Accordingly, it is the main object of the present invention to provide a ventilator which eliminates the possibility that lubricating oil which is added to blowby gas flowing in the pressure chamber of the ventilator flows into an intake manifold through the outlet tube.

This object is achieved by a ventilator comprising: an outlet tube extending vertically; an oil sump located at the lower end of the outlet tube and having a certain capacity; a check valve mounted at the bottom of the oil sump to allow fluid to flow from the oil sump toward the pressure chamber of the ventilator; and an outlet port formed through the side wall of the outlet tube and protruding radially outwardly, the outlet tube being in communication with an intake manifold via the outlet tube.

The blowby gas which has entered the pressure chamber is caused to flow toward the outlet port through the outlet tube when the valve is open. At this time, the blowby gas flows downwardly through the outlet tube and changes its direction abruptly toward the outlet port. Therefore, the oil added to the blowby gas is separated from the gas and temporarily stored in the oil sump located at the lower end of the outlet tube. When the engine is at rest, i.e., the pressure inside the crankcase is null, or is running at a low speed, i.e., the pressure is low, the weight of the oil itself in the sump opens the check valve. Thus, the oil flows into the pressure chamber and then returns to the crankcase. In this way, even when the blowby gas containing oil flows into the pressure chamber, the oil sump cooperates with the check valve to prevent the oil from flowing into the intake manifold through the outlet port.

According to the invention, the oil in the sump is allowed to flow into the pressure chamber via the check valve. Another structure might be contemplated in which a return passage is provided in the outlet tube for communication of the oil sump with the pressure chamber such that the oil in the sump flows into the pressure chamber through the passage. In this structure, however, when the engine is stopped and the pressure inside the crankcase drops to zero, the oil in the sump drains into the pressure chamber through the return passage. When the engine is running and some pressure exists inside the crankcase, this internal pressure directly acts on the return passage. The result is that the oil in the sump is splashed into the outlet tube and then some of the oil flows toward the intake manifold.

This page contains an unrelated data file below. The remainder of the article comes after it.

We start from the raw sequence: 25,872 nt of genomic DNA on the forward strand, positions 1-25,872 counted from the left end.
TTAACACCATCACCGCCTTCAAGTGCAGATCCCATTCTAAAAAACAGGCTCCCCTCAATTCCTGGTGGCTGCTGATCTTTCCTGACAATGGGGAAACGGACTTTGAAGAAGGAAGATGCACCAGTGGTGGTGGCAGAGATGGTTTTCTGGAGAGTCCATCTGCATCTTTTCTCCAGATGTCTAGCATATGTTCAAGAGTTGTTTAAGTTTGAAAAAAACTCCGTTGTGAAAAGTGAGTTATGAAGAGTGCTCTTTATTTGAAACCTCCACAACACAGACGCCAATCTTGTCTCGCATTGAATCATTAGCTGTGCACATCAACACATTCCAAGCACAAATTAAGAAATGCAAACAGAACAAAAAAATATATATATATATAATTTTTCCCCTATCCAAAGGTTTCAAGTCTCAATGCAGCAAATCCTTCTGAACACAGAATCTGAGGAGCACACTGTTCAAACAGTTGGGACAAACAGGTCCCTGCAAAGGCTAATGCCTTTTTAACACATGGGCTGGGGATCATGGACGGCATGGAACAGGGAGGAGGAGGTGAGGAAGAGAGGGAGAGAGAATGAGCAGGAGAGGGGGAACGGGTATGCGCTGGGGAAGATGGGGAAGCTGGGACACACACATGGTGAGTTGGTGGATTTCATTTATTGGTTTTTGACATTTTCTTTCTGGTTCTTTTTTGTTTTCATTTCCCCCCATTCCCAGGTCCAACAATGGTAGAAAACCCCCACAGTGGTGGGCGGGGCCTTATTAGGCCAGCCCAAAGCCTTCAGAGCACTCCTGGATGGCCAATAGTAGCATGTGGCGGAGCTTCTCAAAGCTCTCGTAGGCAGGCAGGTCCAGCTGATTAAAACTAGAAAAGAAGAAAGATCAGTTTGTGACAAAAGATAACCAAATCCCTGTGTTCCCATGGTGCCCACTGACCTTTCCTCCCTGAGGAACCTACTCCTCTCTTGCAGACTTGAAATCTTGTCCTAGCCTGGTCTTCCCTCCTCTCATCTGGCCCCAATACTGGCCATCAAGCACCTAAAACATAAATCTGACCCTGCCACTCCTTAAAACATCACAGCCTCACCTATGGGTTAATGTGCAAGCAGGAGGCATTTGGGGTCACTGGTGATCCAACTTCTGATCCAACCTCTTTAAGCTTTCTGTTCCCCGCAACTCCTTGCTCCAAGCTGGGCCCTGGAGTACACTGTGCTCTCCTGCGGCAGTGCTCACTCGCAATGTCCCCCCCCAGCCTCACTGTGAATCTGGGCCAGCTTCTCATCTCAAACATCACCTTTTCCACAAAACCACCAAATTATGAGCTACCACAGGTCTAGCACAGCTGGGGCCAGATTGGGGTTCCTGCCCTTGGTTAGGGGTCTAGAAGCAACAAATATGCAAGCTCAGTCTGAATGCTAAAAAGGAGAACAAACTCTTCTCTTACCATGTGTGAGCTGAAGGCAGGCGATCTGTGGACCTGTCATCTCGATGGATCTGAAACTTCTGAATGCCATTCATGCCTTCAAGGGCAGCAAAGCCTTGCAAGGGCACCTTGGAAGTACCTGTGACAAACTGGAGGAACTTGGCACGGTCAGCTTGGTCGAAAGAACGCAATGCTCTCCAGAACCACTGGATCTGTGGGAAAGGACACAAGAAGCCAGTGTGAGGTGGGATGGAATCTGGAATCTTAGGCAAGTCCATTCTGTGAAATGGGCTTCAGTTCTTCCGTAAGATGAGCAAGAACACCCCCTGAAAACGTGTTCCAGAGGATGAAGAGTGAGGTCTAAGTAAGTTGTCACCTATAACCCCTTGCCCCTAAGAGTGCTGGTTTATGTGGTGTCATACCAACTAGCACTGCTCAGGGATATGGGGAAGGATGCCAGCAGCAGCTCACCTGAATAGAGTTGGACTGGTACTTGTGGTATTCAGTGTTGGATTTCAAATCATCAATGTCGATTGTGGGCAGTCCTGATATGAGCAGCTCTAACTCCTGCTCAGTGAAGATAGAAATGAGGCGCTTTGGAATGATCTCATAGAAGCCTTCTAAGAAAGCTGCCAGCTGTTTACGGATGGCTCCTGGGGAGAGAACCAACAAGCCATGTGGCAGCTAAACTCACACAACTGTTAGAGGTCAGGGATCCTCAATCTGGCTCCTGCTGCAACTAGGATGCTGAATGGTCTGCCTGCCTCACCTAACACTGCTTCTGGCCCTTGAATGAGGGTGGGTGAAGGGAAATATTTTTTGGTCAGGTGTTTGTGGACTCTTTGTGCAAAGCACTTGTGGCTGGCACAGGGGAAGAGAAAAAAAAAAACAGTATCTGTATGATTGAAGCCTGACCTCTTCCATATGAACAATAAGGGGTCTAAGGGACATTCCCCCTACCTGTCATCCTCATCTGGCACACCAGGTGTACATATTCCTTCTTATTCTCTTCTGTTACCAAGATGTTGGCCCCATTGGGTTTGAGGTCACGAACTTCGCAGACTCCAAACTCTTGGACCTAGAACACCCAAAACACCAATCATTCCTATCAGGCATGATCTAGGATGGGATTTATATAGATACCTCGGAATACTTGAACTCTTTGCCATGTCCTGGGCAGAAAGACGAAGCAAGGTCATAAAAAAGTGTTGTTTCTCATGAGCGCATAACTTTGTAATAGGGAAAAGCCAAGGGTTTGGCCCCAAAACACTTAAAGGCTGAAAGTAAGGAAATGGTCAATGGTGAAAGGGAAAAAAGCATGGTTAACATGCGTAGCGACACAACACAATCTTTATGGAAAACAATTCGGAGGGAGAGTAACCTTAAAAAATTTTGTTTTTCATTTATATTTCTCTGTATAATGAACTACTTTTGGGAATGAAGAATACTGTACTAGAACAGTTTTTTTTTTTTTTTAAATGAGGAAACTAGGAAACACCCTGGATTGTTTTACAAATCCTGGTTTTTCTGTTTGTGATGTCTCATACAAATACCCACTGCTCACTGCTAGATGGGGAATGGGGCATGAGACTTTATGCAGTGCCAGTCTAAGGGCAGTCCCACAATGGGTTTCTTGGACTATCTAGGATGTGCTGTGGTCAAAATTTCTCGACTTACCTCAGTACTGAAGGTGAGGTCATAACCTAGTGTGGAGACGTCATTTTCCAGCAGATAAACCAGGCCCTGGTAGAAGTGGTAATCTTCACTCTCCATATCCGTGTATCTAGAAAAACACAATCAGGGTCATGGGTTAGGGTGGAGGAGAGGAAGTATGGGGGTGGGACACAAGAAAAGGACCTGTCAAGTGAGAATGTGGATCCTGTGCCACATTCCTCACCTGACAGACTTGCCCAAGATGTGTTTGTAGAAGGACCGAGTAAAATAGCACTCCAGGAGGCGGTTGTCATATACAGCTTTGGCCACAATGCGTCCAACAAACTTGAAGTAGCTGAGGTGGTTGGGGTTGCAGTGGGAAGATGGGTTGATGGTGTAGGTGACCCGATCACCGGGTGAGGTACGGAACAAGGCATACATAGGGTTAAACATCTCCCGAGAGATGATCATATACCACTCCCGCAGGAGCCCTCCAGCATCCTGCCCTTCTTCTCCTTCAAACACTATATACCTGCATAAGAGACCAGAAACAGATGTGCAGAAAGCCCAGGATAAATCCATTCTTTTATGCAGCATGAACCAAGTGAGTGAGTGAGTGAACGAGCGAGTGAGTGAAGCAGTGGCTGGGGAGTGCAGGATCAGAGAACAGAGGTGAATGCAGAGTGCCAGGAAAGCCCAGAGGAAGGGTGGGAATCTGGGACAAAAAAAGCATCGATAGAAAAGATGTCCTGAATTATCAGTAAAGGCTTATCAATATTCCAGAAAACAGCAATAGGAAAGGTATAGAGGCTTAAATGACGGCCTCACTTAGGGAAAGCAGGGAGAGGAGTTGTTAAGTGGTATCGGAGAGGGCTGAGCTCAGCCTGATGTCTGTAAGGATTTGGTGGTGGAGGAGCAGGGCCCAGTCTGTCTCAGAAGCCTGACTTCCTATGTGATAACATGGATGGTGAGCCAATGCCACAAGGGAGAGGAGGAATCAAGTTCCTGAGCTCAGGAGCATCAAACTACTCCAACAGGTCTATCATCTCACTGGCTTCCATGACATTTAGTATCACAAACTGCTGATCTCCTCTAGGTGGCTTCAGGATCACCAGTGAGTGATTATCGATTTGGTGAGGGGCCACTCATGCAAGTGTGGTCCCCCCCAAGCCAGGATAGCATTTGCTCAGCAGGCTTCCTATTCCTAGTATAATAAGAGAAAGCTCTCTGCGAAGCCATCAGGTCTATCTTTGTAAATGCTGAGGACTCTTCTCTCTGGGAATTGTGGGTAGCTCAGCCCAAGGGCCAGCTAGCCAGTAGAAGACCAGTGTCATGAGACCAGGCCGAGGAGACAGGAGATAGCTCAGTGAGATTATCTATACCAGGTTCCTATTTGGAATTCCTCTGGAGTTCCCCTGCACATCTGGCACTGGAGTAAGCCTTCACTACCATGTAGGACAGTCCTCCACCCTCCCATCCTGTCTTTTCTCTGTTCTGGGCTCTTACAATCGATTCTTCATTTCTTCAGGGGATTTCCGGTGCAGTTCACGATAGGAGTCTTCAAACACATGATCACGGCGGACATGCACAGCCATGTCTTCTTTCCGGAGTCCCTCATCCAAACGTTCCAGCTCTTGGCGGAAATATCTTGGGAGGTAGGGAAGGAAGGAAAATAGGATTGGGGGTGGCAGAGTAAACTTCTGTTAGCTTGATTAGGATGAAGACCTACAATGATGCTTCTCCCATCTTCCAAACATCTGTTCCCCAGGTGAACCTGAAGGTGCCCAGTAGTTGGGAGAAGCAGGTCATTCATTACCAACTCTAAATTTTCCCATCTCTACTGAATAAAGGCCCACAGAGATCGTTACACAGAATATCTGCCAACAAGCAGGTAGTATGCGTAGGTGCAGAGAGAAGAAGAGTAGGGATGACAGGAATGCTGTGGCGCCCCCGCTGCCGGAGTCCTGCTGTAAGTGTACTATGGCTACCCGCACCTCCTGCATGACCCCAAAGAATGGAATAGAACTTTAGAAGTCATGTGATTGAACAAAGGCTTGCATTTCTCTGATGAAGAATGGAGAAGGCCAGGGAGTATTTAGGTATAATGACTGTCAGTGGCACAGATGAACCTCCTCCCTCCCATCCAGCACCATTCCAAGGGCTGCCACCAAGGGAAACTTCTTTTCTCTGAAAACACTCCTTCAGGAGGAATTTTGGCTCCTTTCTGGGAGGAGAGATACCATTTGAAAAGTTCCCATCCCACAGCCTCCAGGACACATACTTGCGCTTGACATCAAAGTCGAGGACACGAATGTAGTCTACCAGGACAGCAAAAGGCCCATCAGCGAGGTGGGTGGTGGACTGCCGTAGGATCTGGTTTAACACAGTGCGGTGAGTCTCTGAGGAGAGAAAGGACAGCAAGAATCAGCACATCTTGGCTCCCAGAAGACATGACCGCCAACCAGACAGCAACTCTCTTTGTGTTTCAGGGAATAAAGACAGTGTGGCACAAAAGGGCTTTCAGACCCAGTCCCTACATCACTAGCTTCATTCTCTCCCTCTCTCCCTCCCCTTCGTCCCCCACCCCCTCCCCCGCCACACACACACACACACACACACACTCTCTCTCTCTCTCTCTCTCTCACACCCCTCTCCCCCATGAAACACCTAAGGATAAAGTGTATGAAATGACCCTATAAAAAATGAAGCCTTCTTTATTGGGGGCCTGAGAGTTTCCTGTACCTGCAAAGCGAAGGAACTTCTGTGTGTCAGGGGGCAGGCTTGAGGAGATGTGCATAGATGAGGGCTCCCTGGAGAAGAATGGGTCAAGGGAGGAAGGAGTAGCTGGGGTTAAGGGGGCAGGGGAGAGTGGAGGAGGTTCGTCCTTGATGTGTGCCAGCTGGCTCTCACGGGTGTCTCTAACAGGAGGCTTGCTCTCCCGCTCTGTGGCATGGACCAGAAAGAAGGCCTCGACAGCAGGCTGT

In contrast, in the ventilator according to the invention, the check valve keeps fluid from moving from the pressure chamber toward the outlet tube. Therefore, while the engine is running, the pressure inside the crankcase does not directly act on the inside of the oil sump. Even if the pressure within the crankcase is increased to a high value, this high pressure does not work on the inside of the sump. Consequently, there arises no possibility that the oil in the sump is splashed into the outlet tube. This prevents the oil from draining into the intake manifold from the outlet tube.

Other objects and features of the invention will appear in the course of the description thereof which follows.

BRIEF DESCRIPTION OF THE DRAWING

FIG. 1 is a cross-sectional view of a conventional ventilator; and

FIG. 2 is a cross-sectional view of a ventilator according to the present invention.

DETAILED DESCRIPTION OF THE INVENTION

Referring to FIG. 2, there is shown a ventilator embodying the concept of the present invention. This ventilator, generally indicated by numeral 20, for use with an internal combustion engine has a body 21 and a cover 22 fixed to the body to form a housing 23. A flexible diaphragm 24 has its outer peripheral portion sandwiched between the body 21 and the cover 22 in an airtight manner. The diaphragm 24 divides the inside of the housing 23 into a pressure chamber 25 and an atmospheric chamber 26. The pressure chamber 25 is always in communication with a crankcase (not shown) via an inlet port 27 formed at the lower end of the body 21. The atmospheric chamber 26 invariably communicates with an atmospheric source by way of an atmospheric port 28 formed in the cover 22.

An outlet tube 29 extends vertically in the pressure chamber 25. An outlet port 30 is formed through the side wall of the tube 29 and protrudes radially outwardly. The outlet tube 29 is in communication with an intake manifold (not shown) through the outlet port 30. As can be seen from the figure, the tube 29 is formed integrally with the body 21. The opening at the upper end of the outlet tube 29 is opened or closed by a valve 31 that is fixedly secured to the diaphragm 24. The valve 31 is always urged into engagement with a seat surface at the upper end of the outlet tube 29, by the action of a spring 32 mounted in the atmospheric chamber 26. The spring 32 is held by a retainer 34 which is firmly fixed to the valve 31. The retainer 34 cooperates with the valve 31 to hermetically seal the inner portion of the diaphragm 24 to the body.